By Mr E Man and Mark Harrington
The Film Noir File is FNB’s guide to classic film noir, neo-noir and pre-noir on Turner Classic Movies (TCM). All movies below are from the schedule of TCM, which broadcasts them uncut and uninterrupted. The times are Eastern Standard and (Pacific Standard).
Pick of the Week
“Shadow of a Doubt”
(1943, Alfred Hitchcock). Sunday, Oct. 12; 8 p.m. (5 p.m.)
A bright and beautiful small town girl named Charlotte “Charlie” Newton (Teresa Wright) is bored, bored with her well-ordered home in her pretty Norman Rockwellish little city of Santa Rosa, California. It’s a place where trees line the sunlit streets, everyone goes to church on Sunday and lots of them read murder mysteries at night. Charlie has more exotic dreams. She adores her globe-trotting, urbane Uncle Charlie Oakley (Joseph Cotten) – for whom she was nicknamed – and is deliriously happy when he shows up in Santa Rosa for a visit.
But Uncle Charlie has some secrets that no one in his family or among their friends knows about. Not Uncle Charlie‘s adoring sister (Patricia Collinge), nor his good-hearted brother-in-law (Henry Travers), nor their murder-mystery-loving neighbor Herbie (Hume Cronyn), nor Charlie herself.
Uncle Charlie, who conceals a darker personality and profession beneath his charming persona, is on the run, pursued by a dogged police detective (Macdonald Carey), who suspects him of being a notorious serial killer – a murderer who seduces rich old widows, kills them for their money, and whose signature tune and nickname come from Franz Lehar’s “Merry Widow” waltz. As handsome, cold-blooded Uncle Charlie, Cotten, who called “Shadow” his personal favorite film, is, with Robert Walker and Anthony Perkins, one of the three great Hitchcockian psychopaths.
“Shadow of a Doubt,” released in 1943, was Hitchcock’s sixth American movie and the one he often described as his favorite. As he explained to Francois Truffaut, he felt that his critical enemies, the “plausibles,” could have nothing to quibble about with “Shadow.” It was written by two superb chroniclers of Americana, Thornton Wilder (“Our Town”) and Sally Benson (“Meet Me in St. Louis”), along with Hitch‘s constant collaborator, wife Alma Reville. The result is one of the supreme examples of Hitchcockian counterpoint – an American small town nightmare: with a sunny, beguiling background against which dark terror erupts.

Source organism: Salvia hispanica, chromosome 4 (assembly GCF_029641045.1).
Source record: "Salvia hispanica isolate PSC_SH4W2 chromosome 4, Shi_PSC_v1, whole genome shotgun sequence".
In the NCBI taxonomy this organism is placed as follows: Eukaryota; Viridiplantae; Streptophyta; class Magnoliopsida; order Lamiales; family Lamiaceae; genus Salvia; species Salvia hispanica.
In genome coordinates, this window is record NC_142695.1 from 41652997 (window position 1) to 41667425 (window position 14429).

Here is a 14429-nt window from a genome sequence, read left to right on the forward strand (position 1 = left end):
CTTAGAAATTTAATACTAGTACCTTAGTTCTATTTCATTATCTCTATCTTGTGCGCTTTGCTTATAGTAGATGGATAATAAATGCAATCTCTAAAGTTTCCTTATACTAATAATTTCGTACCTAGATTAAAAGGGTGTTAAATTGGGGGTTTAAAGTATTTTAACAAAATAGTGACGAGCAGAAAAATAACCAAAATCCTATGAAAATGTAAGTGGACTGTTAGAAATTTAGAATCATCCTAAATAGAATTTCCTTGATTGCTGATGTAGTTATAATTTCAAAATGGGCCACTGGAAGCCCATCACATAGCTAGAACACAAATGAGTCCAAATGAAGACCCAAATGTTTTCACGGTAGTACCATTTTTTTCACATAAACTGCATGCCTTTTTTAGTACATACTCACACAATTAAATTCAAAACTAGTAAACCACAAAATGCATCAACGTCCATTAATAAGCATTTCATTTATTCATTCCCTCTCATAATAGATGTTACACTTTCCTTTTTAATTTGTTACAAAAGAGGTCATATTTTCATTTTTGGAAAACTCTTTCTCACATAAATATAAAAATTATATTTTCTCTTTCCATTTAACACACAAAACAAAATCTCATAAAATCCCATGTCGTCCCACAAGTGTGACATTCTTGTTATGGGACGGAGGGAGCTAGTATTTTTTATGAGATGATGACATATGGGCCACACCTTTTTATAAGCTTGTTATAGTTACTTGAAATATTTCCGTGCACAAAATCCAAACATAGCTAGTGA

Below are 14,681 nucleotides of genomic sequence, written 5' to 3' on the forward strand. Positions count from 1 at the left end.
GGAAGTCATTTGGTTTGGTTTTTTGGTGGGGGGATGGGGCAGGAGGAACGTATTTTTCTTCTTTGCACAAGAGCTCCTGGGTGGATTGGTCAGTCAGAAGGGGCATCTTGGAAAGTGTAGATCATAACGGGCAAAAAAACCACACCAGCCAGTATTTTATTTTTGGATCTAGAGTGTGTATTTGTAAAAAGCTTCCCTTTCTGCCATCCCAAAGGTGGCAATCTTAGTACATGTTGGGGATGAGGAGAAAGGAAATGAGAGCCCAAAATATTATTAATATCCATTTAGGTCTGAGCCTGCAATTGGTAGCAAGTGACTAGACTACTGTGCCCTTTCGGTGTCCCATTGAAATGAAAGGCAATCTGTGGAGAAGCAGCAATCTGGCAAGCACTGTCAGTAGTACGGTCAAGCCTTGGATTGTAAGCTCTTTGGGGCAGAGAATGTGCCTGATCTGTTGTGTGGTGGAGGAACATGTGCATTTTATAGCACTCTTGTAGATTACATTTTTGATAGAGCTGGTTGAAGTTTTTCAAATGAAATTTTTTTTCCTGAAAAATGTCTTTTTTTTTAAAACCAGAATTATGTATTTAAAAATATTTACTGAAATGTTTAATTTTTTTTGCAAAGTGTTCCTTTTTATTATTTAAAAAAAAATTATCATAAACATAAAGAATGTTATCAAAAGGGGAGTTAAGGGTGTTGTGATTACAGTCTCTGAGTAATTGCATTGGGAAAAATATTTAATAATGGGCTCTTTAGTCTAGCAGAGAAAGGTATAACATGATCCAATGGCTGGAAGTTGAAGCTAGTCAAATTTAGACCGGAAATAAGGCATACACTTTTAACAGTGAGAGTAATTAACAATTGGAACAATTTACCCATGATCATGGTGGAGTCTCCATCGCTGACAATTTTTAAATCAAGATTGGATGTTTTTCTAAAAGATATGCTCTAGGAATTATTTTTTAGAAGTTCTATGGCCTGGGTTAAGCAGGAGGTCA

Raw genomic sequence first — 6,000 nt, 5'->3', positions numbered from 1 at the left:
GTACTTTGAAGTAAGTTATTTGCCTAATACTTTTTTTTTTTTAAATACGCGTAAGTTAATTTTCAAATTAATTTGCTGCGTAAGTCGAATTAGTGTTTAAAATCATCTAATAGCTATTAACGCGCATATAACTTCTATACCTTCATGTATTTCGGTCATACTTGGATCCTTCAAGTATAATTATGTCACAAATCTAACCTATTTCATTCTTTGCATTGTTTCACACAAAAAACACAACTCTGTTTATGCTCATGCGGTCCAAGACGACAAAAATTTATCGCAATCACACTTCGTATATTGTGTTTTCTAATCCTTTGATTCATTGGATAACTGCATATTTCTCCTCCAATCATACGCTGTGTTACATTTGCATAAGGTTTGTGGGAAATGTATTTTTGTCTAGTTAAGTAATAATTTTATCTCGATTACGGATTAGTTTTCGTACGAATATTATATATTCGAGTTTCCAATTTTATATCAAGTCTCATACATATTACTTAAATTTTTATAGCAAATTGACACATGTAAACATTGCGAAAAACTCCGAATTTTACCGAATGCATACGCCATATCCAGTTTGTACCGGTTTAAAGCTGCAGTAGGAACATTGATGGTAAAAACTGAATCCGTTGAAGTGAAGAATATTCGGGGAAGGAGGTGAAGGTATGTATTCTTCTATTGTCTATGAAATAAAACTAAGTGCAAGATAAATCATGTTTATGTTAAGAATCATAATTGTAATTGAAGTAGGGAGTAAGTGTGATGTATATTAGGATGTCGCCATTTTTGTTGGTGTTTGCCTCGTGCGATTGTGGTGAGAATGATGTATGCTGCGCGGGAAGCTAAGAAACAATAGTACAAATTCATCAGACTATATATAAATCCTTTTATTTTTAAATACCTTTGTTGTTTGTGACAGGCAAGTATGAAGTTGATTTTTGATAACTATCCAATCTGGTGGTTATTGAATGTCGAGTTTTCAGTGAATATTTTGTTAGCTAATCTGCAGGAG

Friday, Oct. 10
6:30 p.m. (3:30 p.m.): “Illegal” (1955, Lewis Allen). Edward G. Robinson in one of his better later roles: as a district attorney turned big-bucks defense attorney for mostly rich guilty clients, who tries to regain his integrity with a sensational murder trial. Directed by Lewis Allen (“Desert Fury,“ “Suddenly”); based on Elliot Nugent’s 1932 “The Mouthpiece.” With Nina Foch (the defendant), Jayne Mansfield, Hugh Marlowe and Albert Dekker.
Sunday, Oct. 12
8 p.m. (5 p.m.): “Shadow of a Doubt” (1943, Alfred Hitchcock). See Pick of the Week.
10 p.m. (7 p.m.): “The Steel Trap” (1952, Andrew L. Stone). With Joseph Cotten and Teresa Wright. Reviewed in FNB on Nov. 26, 2012.
Monday, Oct. 13
2 a.m. (11 p.m.): “Nights of Cabiria” (1957, Federico Fellini), With Giulietta Masina and Francois Perier. Reviewed in FNB on April 10, 2014.
4:15 a.m. (1:15 a.m.): “La Strada” (1954, Federico Fellini). Fellini’s masterpiece about life on the road and in the circus – with a brutal strong man named Zampano (Anthony Quinn), a gentle but provoking clown and acrobat (Richard Basehart), and the sweet, childish waif, Zampano’s wife/assistant, Gelsomina (Giulietta Masina), who is torn between them. A beautiful, sad, wonderful film about show business, love and hate, and the dark side of the road. (In English and Italian, with subtitles.)